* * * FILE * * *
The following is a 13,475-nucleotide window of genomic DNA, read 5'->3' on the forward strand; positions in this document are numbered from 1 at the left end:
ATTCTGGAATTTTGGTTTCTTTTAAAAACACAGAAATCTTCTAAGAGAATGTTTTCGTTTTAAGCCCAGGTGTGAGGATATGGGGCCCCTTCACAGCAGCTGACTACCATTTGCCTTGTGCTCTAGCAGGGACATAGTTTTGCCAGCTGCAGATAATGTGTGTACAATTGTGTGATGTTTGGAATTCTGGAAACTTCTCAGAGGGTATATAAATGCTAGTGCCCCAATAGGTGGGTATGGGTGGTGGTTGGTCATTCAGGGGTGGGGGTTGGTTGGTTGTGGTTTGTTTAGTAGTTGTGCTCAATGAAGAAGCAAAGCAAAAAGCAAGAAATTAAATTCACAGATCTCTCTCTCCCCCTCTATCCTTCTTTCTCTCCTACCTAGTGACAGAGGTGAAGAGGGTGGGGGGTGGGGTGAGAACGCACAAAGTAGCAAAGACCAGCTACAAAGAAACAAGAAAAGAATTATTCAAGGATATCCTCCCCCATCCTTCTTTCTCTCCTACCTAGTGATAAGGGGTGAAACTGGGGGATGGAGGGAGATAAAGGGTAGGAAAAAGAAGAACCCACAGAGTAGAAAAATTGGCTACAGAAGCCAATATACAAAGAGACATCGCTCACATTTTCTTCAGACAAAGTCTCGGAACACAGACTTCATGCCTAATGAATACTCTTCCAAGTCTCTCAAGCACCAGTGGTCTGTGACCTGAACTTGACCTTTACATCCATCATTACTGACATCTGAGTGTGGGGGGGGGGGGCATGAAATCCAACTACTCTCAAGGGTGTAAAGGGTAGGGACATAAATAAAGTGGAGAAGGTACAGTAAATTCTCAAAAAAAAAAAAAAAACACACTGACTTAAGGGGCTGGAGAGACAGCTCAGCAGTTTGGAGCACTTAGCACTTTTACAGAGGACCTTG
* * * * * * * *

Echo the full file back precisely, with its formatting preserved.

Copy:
The following is a 13,475-nucleotide window of genomic DNA, read 5'->3' on the forward strand; positions in this document are numbered from 1 at the left end:
ATTCTGGAATTTTGGTTTCTTTTAAAAACACAGAAATCTTCTAAGAGAATGTTTTCGTTTTAAGCCCAGGTGTGAGGATATGGGGCCCCTTCACAGCAGCTGACTACCATTTGCCTTGTGCTCTAGCAGGGACATAGTTTTGCCAGCTGCAGATAATGTGTGTACAATTGTGTGATGTTTGGAATTCTGGAAACTTCTCAGAGGGTATATAAATGCTAGTGCCCCAATAGGTGGGTATGGGTGGTGGTTGGTCATTCAGGGGTGGGGGTTGGTTGGTTGTGGTTTGTTTAGTAGTTGTGCTCAATGAAGAAGCAAAGCAAAAAGCAAGAAATTAAATTCACAGATCTCTCTCTCCCCCTCTATCCTTCTTTCTCTCCTACCTAGTGACAGAGGTGAAGAGGGTGGGGGGTGGGGTGAGAACGCACAAAGTAGCAAAGACCAGCTACAAAGAAACAAGAAAAGAATTATTCAAGGATATCCTCCCCCATCCTTCTTTCTCTCCTACCTAGTGATAAGGGGTGAAACTGGGGGATGGAGGGAGATAAAGGGTAGGAAAAAGAAGAACCCACAGAGTAGAAAAATTGGCTACAGAAGCCAATATACAAAGAGACATCGCTCACATTTTCTTCAGACAAAGTCTCGGAACACAGACTTCATGCCTAATGAATACTCTTCCAAGTCTCTCAAGCACCAGTGGTCTGTGACCTGAACTTGACCTTTACATCCATCATTACTGACATCTGAGTGTGGGGGGGGGGGGCATGAAATCCAACTACTCTCAAGGGTGTAAAGGGTAGGGACATAAATAAAGTGGAGAAGGTACAGTAAATTCTCAAAAAAAAAAAAAAAACACACTGACTTAAGGGGCTGGAGAGACAGCTCAGCAGTTTGGAGCACTTAGCACTTTTACAGAGGACCTTG